People who have not set foot on the plaza all summer are in for a surprise.
“The plaza’s pretty much gone,” said Doni Luckutt, director of marketing for the LSC. “It’s almost nonexistent at the moment … when school starts the plaza will be only just a fraction of its former glory.”
Over summer, construction surrounding the Lory Student Center extended to the plaza, leaving just a fraction of space where students can walk.
“(The) space is much smaller than expected,” Luckutt said. “(It’s) not going to be the LSC Plaza as you know it.”
A fence went up in May right after Commencement and encased most of the plaza with the exception of the east side next to the Computer Science and Engineering buildings.
“The thought was that the construction crew could take up all this space during the summer and then shrink it back down for fall, but when we started looking at how much activity and noise there is, as well as safety concerns, we thought maybe we should consider a bigger space being taken from the Plaza,” Luckutt said.
This loss of space means that activities that usually call the plaza home will have to move elsewhere or simply not happen.
“There are a lot of events that happen on the plaza,” said Nik Olsen, assistant director for administrative communications. “I think a lot of them are just going to have to be figured out case-by-case.”
Alternate locations for such events include the space in front of the Morgan Library, the West Lawn and Monfort Quad.
Losing the plaza will have a definite effect on students’ ability to navigate campus, but both Luckutt and Olsen assure that those involved are working to minimize the inconvenience.
“We work really hard to push construction crews and push Facilities Management to let them know what our students need based on past experience,” said Luckutt. “(They) work really hard to make sure that we’re accommodating students as much as possible.”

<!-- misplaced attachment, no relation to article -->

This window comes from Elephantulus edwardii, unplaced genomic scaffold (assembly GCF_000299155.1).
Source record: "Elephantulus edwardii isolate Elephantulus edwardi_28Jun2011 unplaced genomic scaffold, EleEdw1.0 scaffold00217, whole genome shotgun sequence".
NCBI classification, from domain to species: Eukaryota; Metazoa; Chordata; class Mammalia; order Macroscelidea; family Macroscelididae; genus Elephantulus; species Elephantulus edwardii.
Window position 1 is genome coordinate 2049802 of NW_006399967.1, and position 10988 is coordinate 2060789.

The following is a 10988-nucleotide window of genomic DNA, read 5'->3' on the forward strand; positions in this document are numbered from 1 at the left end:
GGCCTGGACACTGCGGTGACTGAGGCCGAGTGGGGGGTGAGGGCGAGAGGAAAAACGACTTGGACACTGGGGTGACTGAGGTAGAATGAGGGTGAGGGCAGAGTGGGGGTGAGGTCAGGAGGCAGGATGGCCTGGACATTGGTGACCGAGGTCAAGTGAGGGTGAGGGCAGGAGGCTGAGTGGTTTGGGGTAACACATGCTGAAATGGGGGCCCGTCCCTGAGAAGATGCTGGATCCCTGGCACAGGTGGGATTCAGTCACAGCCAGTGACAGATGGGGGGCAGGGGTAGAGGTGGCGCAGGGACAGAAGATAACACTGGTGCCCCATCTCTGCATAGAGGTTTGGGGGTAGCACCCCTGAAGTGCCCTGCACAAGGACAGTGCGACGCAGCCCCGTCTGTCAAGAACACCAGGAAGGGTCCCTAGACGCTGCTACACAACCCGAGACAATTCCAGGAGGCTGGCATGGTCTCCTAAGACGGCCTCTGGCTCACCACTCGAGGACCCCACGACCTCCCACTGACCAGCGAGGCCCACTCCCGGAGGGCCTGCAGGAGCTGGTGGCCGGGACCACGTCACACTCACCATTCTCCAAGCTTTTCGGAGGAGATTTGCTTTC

Maps will be hung up around campus and handed out to students as a way to help them find their way around the renovation.
“We’ve been planning for this for a long, long time and our number one goal is to make sure students are informed and that their daily activities are interrupted as little as possible,” Luckutt said.
The LSC renovation is just one of the many ongoing construction projects on and around campus.
Work is currently being done at Laurel Village, the Behavioral Sciences Building and Animal Sciences, among others.
Hughes Stadium is getting a new scoreboard and the Scott Building is getting improvements on one floor.
Moby Arena just got a new training room a couple of weeks ago and is currently in “branding” process, which includes putting athletic signage around the building.
According to Cass Beitler, assistant director for Facilities Management, all of this construction is being done with the goal of making campus better.
“The University wants to make improvements for students,” he said. “They want it to be an appealing campus that functions better for faculty and students.”
Senior Reporter McKenna Ferguson can be reached at email@example.com